Organism Adaptations – Insects and Fish

Organism Adaptations – Insects and Fish


Insects have a hard, impermeable exoskeleton and so have had to come up with another solution. However, they don’t use a transport system: instead they have small holes called spiracles positioned along their sides.

Air enters the spiracles and flows down small tubes called tracheae. These divide into smaller ones, known as tracheoles, which are in direct contact with the cells. When air reaches a cell it dissolves in the cell’s fluid. When the insect’s muscles require energy it sucks up this fluid from the cells.

Valves can open and close the spiracles and are sometimes surrounded by hairs. These help prevent the insect losing too much water: the hairs ensure that a level of humidity is kept around the spiracle so that a lower water vapour concentration gradient is maintained.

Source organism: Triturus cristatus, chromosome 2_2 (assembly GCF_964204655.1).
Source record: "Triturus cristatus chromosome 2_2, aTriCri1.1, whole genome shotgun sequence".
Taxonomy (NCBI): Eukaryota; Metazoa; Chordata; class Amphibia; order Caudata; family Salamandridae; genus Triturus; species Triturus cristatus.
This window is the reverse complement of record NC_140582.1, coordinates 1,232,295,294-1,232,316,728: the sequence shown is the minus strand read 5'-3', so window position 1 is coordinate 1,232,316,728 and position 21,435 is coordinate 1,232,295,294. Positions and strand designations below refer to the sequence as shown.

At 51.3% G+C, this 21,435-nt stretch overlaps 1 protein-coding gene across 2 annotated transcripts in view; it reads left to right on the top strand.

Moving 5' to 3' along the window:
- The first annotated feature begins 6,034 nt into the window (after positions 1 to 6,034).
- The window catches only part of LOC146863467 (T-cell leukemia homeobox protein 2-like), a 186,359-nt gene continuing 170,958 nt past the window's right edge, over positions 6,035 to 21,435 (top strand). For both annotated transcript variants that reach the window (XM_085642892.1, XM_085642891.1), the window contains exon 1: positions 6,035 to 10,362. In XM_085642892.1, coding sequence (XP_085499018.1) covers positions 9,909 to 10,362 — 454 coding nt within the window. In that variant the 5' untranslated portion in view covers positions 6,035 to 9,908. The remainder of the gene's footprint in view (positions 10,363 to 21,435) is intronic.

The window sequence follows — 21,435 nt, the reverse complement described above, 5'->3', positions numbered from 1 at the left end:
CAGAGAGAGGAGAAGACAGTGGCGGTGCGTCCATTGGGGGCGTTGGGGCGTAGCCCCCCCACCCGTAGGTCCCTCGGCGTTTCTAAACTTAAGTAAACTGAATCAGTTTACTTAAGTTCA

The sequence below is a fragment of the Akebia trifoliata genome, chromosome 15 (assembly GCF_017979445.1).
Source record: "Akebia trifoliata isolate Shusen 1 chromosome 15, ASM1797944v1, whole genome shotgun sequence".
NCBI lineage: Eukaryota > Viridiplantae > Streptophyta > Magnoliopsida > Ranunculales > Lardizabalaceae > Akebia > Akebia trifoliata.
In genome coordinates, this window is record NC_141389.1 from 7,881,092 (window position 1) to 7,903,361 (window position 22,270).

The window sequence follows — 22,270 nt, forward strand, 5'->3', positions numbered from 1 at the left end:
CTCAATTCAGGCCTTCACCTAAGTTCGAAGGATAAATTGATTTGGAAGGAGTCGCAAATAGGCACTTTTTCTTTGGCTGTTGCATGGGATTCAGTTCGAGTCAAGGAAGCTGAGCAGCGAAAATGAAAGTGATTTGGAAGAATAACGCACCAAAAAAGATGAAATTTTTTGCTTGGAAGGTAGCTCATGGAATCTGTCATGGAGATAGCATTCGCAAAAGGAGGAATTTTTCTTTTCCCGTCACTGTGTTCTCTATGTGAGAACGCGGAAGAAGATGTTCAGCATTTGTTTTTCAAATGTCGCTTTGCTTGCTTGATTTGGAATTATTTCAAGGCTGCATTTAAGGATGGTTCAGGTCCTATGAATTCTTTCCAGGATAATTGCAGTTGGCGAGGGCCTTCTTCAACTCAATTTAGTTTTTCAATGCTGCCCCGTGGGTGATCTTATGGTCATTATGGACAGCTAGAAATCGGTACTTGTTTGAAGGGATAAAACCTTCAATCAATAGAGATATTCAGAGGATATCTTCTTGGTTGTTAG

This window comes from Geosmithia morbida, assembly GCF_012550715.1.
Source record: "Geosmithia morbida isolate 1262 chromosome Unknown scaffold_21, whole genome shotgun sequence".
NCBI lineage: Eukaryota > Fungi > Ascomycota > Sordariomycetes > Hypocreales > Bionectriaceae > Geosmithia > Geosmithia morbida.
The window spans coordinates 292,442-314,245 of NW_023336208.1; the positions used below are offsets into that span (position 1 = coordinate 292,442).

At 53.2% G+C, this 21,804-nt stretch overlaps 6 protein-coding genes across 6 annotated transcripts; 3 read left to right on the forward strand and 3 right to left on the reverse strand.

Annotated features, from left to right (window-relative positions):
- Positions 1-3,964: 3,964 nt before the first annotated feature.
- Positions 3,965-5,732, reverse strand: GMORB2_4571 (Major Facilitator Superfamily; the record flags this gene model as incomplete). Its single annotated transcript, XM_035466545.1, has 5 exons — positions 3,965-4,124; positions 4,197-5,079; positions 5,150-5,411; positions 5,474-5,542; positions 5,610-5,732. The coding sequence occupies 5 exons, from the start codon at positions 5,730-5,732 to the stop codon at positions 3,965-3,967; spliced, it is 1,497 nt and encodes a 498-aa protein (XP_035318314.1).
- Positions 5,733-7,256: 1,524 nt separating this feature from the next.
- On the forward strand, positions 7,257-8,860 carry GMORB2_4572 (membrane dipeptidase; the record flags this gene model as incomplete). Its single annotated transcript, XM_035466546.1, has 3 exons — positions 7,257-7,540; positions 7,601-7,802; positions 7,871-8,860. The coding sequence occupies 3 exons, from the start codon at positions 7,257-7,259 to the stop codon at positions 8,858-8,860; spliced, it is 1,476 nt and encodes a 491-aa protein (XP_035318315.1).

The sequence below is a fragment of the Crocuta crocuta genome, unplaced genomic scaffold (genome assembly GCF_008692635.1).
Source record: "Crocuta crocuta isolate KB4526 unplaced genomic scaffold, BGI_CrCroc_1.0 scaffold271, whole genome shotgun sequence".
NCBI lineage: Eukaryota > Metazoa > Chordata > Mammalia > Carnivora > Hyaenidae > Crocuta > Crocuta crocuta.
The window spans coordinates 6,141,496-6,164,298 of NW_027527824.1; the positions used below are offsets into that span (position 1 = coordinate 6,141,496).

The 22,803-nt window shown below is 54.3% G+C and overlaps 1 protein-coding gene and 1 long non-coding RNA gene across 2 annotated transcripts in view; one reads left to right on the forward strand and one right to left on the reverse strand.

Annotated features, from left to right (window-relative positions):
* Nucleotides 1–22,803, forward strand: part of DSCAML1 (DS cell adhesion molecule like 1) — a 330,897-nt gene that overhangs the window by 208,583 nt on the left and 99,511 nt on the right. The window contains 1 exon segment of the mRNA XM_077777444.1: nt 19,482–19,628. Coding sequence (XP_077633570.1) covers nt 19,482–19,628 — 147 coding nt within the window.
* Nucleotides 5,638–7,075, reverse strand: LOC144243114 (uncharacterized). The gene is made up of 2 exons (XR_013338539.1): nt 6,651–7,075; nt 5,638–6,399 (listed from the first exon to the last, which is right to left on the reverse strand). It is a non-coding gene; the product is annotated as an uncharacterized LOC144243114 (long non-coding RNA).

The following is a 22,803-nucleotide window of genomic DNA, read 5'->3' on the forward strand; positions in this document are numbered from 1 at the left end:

Fish, on the other hand, use gills. They contain a number of gills situated between their mouth cavity or buccal cavity and the operculum, which is a chamber on either side of their mouths. Each gill is comprised of numerous filaments which in turn are covered with a multitude of lamellae, thereby increasing the surface area.

As water flows over the gills the oxygen is taken up by the blood passing through the lamellae. The water is flowing in the opposite direction to the blood which is known as a countercurrent flow. This means a fish is able to take up oxygen very rapidly, three times more quickly than a human can.

This is because the water flowing next to the blood is water that has released less oxygen. Put another way, if the blood and water flowed in the same direction then the first blood to come into contact with the water would take up the oxygen quickly as the concentration gradient would be high. However, as the water moved along the lamellae the concentration would decrease because the blood flowing with the water would take up more and more oxygen until there was no concentration gradient left for the oxygen to move across. The blood, however, would only be able to be 50% saturated.

With countercurrent flow the blood can reach at least 80% saturation: the blood is able to move through the lamellae and continue to absorb oxygen as it does because a concentration gradient it maintained.